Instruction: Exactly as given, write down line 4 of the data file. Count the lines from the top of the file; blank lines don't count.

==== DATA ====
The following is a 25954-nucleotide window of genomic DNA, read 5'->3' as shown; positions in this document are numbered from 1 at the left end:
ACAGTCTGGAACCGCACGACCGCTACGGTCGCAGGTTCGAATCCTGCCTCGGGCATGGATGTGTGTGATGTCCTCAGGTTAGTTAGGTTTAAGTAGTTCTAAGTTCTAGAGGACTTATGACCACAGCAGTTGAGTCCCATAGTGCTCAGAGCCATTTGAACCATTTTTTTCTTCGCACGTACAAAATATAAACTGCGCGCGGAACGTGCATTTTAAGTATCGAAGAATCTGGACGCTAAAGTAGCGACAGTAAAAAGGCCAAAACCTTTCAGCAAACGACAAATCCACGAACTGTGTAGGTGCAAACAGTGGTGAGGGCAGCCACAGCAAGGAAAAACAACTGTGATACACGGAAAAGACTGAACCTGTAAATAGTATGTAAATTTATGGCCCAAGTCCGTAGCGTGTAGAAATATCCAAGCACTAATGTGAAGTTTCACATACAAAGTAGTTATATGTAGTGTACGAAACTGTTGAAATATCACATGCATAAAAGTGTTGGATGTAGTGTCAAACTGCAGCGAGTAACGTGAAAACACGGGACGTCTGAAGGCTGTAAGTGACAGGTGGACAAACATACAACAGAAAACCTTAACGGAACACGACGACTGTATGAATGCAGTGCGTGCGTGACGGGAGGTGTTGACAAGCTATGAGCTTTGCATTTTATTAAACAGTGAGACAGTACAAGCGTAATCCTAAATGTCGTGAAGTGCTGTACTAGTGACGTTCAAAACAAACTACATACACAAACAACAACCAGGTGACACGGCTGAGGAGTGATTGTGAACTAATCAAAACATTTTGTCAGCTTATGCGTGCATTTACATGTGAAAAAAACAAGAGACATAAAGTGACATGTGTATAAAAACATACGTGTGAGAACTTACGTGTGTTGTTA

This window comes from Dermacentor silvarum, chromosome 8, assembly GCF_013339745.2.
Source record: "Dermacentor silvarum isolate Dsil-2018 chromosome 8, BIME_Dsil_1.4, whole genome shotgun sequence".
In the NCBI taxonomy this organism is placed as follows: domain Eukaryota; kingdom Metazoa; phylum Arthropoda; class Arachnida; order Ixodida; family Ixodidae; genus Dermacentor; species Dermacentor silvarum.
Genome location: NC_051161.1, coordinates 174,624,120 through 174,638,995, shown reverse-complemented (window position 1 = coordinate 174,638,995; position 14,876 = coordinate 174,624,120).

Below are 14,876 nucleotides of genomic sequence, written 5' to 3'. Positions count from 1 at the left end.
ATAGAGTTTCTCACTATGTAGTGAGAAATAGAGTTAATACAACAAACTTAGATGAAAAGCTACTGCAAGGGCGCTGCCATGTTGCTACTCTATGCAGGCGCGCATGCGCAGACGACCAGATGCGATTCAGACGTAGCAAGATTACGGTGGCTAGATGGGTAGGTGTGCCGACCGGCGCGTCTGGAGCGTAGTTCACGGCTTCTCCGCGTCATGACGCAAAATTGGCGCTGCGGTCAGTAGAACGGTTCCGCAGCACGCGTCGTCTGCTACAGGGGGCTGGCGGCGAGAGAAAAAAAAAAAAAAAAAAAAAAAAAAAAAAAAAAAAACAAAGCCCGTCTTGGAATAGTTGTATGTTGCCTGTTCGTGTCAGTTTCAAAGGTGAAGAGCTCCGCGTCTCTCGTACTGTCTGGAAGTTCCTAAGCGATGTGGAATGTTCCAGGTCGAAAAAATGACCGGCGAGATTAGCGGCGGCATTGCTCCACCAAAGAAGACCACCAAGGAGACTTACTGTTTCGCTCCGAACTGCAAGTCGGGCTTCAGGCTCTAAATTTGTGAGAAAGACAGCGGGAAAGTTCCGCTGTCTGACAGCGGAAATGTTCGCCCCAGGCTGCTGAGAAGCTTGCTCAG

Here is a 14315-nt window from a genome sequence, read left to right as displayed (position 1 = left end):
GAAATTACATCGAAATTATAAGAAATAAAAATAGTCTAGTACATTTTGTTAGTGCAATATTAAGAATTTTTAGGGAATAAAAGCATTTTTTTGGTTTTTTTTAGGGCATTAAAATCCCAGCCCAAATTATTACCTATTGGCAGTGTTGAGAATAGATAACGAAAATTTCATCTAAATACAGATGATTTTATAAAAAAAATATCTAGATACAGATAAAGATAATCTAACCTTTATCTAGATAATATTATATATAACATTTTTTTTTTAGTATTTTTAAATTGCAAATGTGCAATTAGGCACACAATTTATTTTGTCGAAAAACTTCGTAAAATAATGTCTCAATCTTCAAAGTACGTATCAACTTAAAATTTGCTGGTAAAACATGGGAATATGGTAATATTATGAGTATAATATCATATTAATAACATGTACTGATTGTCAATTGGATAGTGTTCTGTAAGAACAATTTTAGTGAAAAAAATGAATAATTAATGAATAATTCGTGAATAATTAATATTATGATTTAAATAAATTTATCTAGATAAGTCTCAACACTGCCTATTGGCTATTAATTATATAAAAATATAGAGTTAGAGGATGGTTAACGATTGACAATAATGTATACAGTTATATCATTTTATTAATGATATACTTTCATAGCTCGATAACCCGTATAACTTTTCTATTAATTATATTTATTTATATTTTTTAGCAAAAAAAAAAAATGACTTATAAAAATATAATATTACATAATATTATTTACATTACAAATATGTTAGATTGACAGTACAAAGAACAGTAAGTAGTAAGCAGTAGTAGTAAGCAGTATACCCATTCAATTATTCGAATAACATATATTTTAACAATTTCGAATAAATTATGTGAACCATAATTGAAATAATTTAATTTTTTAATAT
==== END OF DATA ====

Source record: "Dermacentor silvarum isolate Dsil-2018 chromosome 8, BIME_Dsil_1.4, whole genome shotgun sequence".